If you ever find yourself in Santander…

After the first trip to the Foreigner’s Office in Santander, Andrew and I had an entire day to explore the seaside city of Santander.  We can say that Santander merits no more than a day for touristic purposes and that it doesn’t have much to offer as far as monumental sights go.  If you like white sandy beaches nestled along a spectacular craggy coast though, you will enjoy the vistas here. We have written a tentative day plan for you, courtesy of almost exactly what we did:

Start your morning off at any of the myriad cafés that are located on every block and each corner.  Look out for desayunos.  Desayuno is translated to the English word breakfast, but you will find it to be a misnomer since you will only receive a small shot of espresso with lots of frothy milk and a slice of greasy toast if you order this.  Rest assured though, it is the best you’ll find before noontime anywhere in Spain.  Grab some fruit at a supermarket or frutería for a mid morning snack and head towards the jardines de Pereda, a park that is located next to the water and along the port of Santander. On the way stop by the Catedral de Santa María de la Asunción.  Peek your head in but don’t feel obligated to stay.  It’s not the Notre Dame.  Next take a stroll through the park and stop by the tourist office on the way out for a map of the city and of the bus routes.  You could also ask about the bikes the local government rents out that you can ride on the bike path that runs next to the water.  This sounds like a lovely idea, and I too, wanted to try it.  The machine where you swipe your credit card for payment notifies you that your bank will be authorizing a payment of 160 euros if the bike doesn’t get turned back in properly and I wasn’t willing to get near a possible withdrawal of that much cash.

Now turn back towards the center of town and meander through the newly restored district, full of unique shops and trendy bars.  Stop back here during the evening hours for tapeando or the Spanish version of bar hopping.  After checking out overpriced baby clothes and admiring where all the functionaries live in their restored apartment builidings, hop the bus down to the Peninsula de la Magdalena. It isn’t as interesting as the Lets Go travel book makes it out, but the palace is impressive and it offers interesting views back toward Santander and also down the coast.  Hike around awhile, take a break and get ready for lunch.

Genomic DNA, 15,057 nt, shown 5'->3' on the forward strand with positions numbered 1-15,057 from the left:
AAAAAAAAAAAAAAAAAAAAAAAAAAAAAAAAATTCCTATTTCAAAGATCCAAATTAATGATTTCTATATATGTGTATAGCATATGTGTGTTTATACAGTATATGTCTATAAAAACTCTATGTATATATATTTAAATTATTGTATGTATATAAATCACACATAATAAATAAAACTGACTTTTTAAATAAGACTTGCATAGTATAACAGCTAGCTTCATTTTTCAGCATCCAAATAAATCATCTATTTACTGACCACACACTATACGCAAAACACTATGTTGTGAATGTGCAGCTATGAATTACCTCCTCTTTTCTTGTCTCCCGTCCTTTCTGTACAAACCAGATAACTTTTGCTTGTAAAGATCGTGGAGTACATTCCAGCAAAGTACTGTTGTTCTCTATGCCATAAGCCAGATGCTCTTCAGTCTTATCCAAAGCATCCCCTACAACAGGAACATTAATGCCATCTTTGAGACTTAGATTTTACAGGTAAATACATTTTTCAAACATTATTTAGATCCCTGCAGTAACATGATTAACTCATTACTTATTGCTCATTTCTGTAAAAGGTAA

When it gets to be the sacred hour of the day, or 2 pm, start making your way further down the paseo along the water towards the casino.  Indulge in a menú that is sure to be inexplicable combinations of white rice, mayonnaise, canned tuna, olives, tomato sauce and a hard boiled egg as the first course, followed by fried local fish and fried potatoes.  There may or may not be an entire bottle of wine that accompanies your lunch meal.  Stumble to a park and take a quick nap to regroup. Watch folks frolicking on the beach, wish you brought your swimsuit to join in, and once you are feeling human again, follow the beachside trail back to the main part of the city.

Back in the city treat yourself to a 2 euro cone that is heaped over with delicious artisan-made ice cream.  Mosey back to the hotel or bus station and make your way to your next travel destination along the Northern Spanish coastline.  You should now be utterly exhausted or at least stuffed.


3 thoughts on “If you ever find yourself in Santander…

  1. Sounds as if this was a nice day for you. Not sure about the $250 for a bike though, seems a bit stiff to me. Glad there was a park to relax in after wine at lunch. The ice cream sounds really good. Maybe you are the next “Rick Steves” of northern Spain.

  2. I loved Santander; I know what you mean about its dearth of attractions, but I took a few visitors there, and we always walked from the centre of town all along the beach to the Isla de la Magdalena, and always indulged in the Regma ice creams there; world famous!
    There is also a lighthouse, from where sunset is magical…and close to that lighthouse are more secluded coves away from the hordes of tourists that flooded Santander whenever the sun appeared!

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